The relationship between geopolitical position and general social theory is examined by a detailed reading of three important texts, Coleman’s Foundations of Social Theory, Bourdieu’s Logic of Practice, and Giddens’s Constitution of Society. Effects of metropolitan position are traced in theoretical strategies, conceptions of time and history, models of agency, ideas of modernity, and other central features of their theorizing. Four textual moves are identified that together constitute the northernness of general social theory: claiming universality, reading from the center, gestures of exclusion, and grand erasure. Some alternative paths for theory, embodying different relations with the global South, are briefly indicated.
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Raewyn Connell is University Professor at the University of Sydney, and author, co-author, or editor of nineteen books, including Ruling Class Ruling Culture (1977), Making the Difference (1982), Gender and Power (1987), Schools and Social Justice (1992), Masculinities (1995), The Men and the Boys (2000), and Gender (2002). Connell is an Editor of Theory and Society. A contributor to research journals in sociology, education, political science, gender studies, and related fields, her current research concerns social theory, neo-liberalism, corporate masculinities, gender practices, and intellectual labor.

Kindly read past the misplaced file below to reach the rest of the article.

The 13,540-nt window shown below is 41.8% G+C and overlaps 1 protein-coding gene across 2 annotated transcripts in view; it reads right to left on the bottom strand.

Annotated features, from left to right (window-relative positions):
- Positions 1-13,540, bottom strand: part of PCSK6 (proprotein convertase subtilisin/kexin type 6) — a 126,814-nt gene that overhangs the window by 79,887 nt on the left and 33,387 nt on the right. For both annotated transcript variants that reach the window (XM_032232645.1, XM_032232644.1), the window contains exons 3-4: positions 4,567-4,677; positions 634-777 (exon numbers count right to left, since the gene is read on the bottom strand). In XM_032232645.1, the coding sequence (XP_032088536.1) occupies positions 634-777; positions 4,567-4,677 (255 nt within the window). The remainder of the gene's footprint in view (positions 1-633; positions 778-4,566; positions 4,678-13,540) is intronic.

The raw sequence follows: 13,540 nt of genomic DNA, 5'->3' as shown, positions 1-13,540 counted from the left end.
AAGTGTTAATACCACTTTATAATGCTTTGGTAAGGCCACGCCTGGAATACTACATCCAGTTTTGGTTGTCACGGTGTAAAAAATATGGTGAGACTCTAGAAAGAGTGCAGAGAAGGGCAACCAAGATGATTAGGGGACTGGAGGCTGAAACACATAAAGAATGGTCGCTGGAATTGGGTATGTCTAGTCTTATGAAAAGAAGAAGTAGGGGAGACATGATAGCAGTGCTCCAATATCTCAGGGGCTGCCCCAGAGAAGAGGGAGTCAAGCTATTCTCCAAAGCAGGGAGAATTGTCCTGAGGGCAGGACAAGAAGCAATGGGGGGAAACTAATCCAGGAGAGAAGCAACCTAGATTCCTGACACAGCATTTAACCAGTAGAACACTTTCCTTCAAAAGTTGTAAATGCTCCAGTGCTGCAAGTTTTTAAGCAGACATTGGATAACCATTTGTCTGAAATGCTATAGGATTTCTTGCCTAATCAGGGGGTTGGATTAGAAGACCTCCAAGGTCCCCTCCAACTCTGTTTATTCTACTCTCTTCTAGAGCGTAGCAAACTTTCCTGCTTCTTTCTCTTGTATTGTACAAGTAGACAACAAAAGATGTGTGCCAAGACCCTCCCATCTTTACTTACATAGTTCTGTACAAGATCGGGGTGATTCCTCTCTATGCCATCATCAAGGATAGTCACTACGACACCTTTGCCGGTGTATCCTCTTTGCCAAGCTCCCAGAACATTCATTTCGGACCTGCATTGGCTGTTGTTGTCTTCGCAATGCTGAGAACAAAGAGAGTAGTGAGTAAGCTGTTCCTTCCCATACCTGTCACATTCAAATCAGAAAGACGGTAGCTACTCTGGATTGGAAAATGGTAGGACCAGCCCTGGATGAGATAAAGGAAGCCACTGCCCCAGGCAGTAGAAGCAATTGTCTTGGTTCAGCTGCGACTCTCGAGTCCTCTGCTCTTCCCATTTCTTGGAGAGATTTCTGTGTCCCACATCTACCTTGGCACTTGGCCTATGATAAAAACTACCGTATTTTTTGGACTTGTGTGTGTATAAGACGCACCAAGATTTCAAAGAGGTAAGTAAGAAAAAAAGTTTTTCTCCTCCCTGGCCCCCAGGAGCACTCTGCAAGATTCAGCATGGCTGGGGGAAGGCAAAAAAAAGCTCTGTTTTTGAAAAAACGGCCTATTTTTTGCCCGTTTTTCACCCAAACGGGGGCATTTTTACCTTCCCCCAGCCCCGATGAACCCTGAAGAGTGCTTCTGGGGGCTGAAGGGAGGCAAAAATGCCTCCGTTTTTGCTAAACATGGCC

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Connell, R. Northern Theory: The Political Geography of General Social Theory. Theor Soc 35, 237–264 (2006). https://doi.org/10.1007/s11186-006-9004-y